If a child’s behavior is be due to a special educational need such as Autism or Espalier’s Syndrome the SEEN Code of Practice then recommends that pupils who are at either Stage 2 or 3 of the SEEN register should have an Individual Education Plan. The PIPE should focus on the specific learning difficulties of the hill and should take into account what the child has already achieved and should progress through the curriculum at the child’s appropriate level -all targets should be achievable over a specified time scale.

If appropriate outside advice should be sought. (OFFSET SEEN Code of Practice 1999) A child may also need to access an intervention group with an ELSE member for more direct support. If there is no progress made then outside professionals may need to be involved such as Educational psychologist. To assist Bill the schools behavior team have implemented some strategies to use Some of Hess are also suggested by the National Autistic Society (Autism. Org 2014) and although Bill has not received a statement he does show signs of autistic traits.

As mentioned previously, Bill’s sister is Autistic and he maybe copying her behaviors. According to Bandannas Social Learning Theory people learn through observing, imitating and modeling others. (Bandeau, 1977). According to a study carried out by Leslie Carver, PhD. Younger brothers or sisters of autistic children are probably going to show some of the same irregular social behaviors as their older siblings with autism Although they ay not go on to develop the disorder. Can. ‘err,2007) On a daily basis we use a now and next board with visual pictures (Picture Exchange Communication System) this is an approach that teaches early communication skills using pictures. (Baker, S. 1947-2013) of the setting and of different events that arise during a typical day such as; phonic time, lunch time, carpet time etc… This enables Bill to have prior warning as to what is happening throughout the day use an emotions fan too which is also part of the PECS .

This is a picture fan made up of several emotions and is used to help Bill talk about his motions and to learn different strategies to deal with them more effectively Bill has responded well to this and has begun to take the cards to a teacher or L AS if he is feeling frustrated or angry. Effective strategies we use with young children are sticker charts to reward positive behavior. Bill responds well to praise and rewards. Wellhead, Watson and Skinner state ‘that the most effective ways to help learners is to teach them new behaviors by using rewards and sanctions”.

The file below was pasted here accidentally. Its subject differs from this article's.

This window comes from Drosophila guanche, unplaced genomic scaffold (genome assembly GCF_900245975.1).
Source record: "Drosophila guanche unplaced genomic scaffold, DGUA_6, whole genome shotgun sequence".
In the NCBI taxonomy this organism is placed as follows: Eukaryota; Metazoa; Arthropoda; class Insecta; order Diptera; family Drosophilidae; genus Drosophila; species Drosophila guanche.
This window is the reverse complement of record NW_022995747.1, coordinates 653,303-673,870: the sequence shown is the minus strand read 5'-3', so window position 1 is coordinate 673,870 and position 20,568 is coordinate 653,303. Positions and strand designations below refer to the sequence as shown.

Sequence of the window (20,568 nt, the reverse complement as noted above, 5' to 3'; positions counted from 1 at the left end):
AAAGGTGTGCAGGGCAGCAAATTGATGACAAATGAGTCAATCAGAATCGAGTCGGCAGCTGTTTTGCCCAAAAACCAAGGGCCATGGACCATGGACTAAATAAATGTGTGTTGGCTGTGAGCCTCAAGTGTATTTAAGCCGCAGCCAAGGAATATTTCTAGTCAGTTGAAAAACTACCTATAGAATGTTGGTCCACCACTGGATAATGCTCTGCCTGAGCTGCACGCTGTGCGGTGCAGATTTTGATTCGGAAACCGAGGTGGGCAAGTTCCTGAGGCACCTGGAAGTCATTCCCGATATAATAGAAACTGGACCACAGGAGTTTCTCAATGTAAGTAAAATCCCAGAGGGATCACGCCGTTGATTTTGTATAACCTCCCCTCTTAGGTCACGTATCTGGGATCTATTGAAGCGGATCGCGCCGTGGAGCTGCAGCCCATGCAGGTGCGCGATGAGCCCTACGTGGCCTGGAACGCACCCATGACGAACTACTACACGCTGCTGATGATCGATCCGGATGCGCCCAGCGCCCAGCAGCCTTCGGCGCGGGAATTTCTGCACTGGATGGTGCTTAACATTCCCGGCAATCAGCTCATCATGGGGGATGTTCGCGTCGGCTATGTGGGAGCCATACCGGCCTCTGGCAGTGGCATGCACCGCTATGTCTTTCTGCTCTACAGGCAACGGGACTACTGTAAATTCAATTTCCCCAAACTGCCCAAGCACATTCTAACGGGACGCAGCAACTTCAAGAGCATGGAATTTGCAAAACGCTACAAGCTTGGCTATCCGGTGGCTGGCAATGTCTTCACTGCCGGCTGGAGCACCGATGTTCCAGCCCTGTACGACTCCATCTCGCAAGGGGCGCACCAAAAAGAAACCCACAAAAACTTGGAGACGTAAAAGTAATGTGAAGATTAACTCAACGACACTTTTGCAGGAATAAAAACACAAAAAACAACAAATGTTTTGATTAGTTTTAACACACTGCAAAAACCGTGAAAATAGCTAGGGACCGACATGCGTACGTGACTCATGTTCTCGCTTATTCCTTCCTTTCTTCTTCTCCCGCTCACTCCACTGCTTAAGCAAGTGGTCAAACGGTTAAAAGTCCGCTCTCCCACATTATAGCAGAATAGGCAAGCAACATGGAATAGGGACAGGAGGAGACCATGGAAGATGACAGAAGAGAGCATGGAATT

Cries, J. & Soon, S. (2003) We use a rewards ladder for the whole class. The aim of this is to reward the children’s good behavior or ark they then climb to the top of the ladder. When they reach the top they are rewarded with a book mark. Bill has 1-1 time with the behavior team on a daily basis to talk about how is behavior has being in that particular day has a squashy stress ball to squeeze when he is beginning to get angry this is not always productive depending on Bills frame of mind he chooses to throw the ball instead.

Within the setting there is a quiet area/ time out corner Bill is able to access whenever he feels the need to have a few minutes to calm down. This is very effective when Bill knows he has behaved inappropriately he sometimes take himself to the quiet area to calm down after 5-10 minutes Bill is then usually ready to discuss his behavior with an adult and also make a choice for the consequences of his action.

This is known as restorative justice it is an approach used to discuss together what has happened and what impact it has had on those involved and how they have been effected and what needs to happen to put things right. American Physiologist Burghs Frederic Skinner believed that the use of punishment in schools to be ineffective and after research found that the use of rewards influenced a student’s behavior. Skinner) Although Cohn disagrees with Skinner and believes that the use of rewards as being ineffective as once the rewards are stopped the child reverts back to the unacceptable behavior. Chon 1993). Many behavior management systems used in today’s schools are directly influenced by his work. Skinner Bill shows signs of poor emotional and social skills in accordance to the Early Years Foundation Stage he is currently working within the at 16-26 months strand of SSE feelings and behavior (BYES 2014). Due to this he is at risk of making poor relationships with peers and problems with his academic progression, which later could dead to involvement in crime, or developing physical or mental health problems.